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Cruel To Be Kind - Nick Lowe A catchy song from the late 1970s: Nick Lowe's Cruel to be Kind. This clip is from a British program similar to American Bandstand called Top of the Pops.
Tags: Nick  Lowe  Cruel  to  Be  Kind 
Added: 28th September 2007
Views: 2302
Rating:
Posted By: Lava1964
James Cagney Grapefruit Scene A famous scene from an old classic: James Cagney cruelly shoves a grapefruit into the face of actress Mae Clarke in The Public Enemy (1931). Depending on which story you believe, Cagney either ad-libbed the incident or he and Clarke together decided to incorporate it into the scene. Either way, no one else in the studio expected it!
Tags: James  Cagney  grapefruit  Public  Enemy 
Added: 10th December 2007
Views: 3996
Rating:
Posted By: Lava1964
Cher Plastic Surgery Song Spitting Image Style This is just one of the sketches taken from a show called "Spitting Image" a satirical puppet show from the UK. This show was very popular in the 80's and 90's. Cruel it may be but it wasn't as bad as some tabloids would have you believe.
Tags: Spitting  Image  UK  TV 
Added: 10th February 2008
Views: 1572
Rating:
Posted By: donmac101
Dont Be Cruel- YesterYear Tags: Dont  Be  Cruel-  YesterYear  Doo  Whop 
Added: 14th January 2009
Views: 1257
Rating:
Posted By: Steve
Gordon Lightfoot  The Wreck of the Edmund Fitzgerald "The Wreck of the Edmund Fitzgerald" is a song written, composed, and performed by Gordon Lightfoot in commemoration of the sinking of the bulk carrier S.S. Edmund Fitzgerald on Lake Superior on November 10, 1975. It was inspired by the Newsweek article on the event, "The Cruelest Month," which appeared in the issue of November 24, 1975. The song originally appeared on Lightfoot's 1976 album, Summertime Dream, and was later released as a single. The single reached #2 on the Billboard pop charts in November 1976, making it Lightfoot's second most successful (in terms of chart position) single. 1976.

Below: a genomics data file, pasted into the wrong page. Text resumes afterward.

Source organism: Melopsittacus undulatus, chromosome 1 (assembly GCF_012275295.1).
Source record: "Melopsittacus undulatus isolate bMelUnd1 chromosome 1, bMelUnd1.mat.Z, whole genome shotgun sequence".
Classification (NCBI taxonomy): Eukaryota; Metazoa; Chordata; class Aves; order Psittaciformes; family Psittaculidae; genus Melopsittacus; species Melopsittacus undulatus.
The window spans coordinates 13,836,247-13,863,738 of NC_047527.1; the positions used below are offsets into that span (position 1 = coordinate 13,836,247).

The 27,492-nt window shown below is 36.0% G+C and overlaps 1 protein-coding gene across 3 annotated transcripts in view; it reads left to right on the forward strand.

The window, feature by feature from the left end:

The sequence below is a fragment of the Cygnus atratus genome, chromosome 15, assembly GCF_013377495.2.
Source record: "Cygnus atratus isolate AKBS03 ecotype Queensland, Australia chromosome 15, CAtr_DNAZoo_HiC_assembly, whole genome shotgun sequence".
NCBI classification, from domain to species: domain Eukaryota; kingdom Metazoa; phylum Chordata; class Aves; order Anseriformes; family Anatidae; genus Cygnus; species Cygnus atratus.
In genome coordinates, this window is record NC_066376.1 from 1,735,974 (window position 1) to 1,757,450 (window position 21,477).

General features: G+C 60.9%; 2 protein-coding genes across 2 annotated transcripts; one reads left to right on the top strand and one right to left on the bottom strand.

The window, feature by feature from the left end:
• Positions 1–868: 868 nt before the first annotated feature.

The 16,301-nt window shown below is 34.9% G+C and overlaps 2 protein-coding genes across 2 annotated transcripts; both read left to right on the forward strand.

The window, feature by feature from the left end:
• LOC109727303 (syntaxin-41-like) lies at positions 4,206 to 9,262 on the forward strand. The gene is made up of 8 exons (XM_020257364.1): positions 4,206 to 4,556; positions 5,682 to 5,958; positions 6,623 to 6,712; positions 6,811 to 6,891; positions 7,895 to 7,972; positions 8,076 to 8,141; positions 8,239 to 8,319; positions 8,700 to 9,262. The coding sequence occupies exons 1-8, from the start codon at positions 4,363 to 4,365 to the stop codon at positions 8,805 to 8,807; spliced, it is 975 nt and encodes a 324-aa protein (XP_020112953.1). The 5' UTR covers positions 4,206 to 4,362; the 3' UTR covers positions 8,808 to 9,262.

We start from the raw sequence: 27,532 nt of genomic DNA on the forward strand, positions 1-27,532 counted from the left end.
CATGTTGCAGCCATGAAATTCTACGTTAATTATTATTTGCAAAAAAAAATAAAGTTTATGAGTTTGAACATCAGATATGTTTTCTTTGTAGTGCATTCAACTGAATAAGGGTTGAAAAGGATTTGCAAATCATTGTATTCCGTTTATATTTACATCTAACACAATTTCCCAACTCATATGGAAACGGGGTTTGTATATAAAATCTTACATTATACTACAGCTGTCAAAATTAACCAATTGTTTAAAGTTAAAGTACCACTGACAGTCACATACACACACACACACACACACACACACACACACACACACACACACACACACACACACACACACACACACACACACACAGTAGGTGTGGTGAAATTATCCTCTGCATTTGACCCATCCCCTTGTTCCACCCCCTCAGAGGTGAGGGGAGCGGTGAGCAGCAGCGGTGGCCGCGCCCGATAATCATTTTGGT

Tags: Gordon  Lightfoot    The  Wreck  of  the  Edmund  Fitzgerald 
Added: 14th April 2009
Views: 4277
Rating:
Posted By: rickfmdj
Henry Blake Killed On MASH Thirty-nine years ago today (March 18, 1975) one of the most memorable--and shocking--moments in American television was broadcast: In the final episode of the third season of MASH, Lt. Colonel Henry Blake, the commanding officer of the 4077th MASH in Korea, was killed while on his way home. McLean Stevenson had wanted to leave MASH after three seasons, so the show's writers used Stevenson's departure to make a powerful statement: some people go off to war and don't come back. Never before had a sitcom's character's death been so dramatically part of the script. Colonel Blake's death had always been part of the episode's script, but the final page had been hidden from the cast members in order to keep their reactions throughout the rest of the show true to the happy storyline of Blake returning home to his family in Bloomington, IN. Only when all the other scenes had been filmed did director Larry Gelbart inform the cast about the missing scene. This clip shows company clerk Radar O'Reilly (Gary Burghoff) interrupting an OR session to deliver the tragic news. After the show aired, CBS was inundated with hundreds of letters from viewers who were outraged that a situation comedy had become a situation tragedy. Every person who wrote a letter got a hand-written reply explaining that MASH wanted to show the cruel realities of war.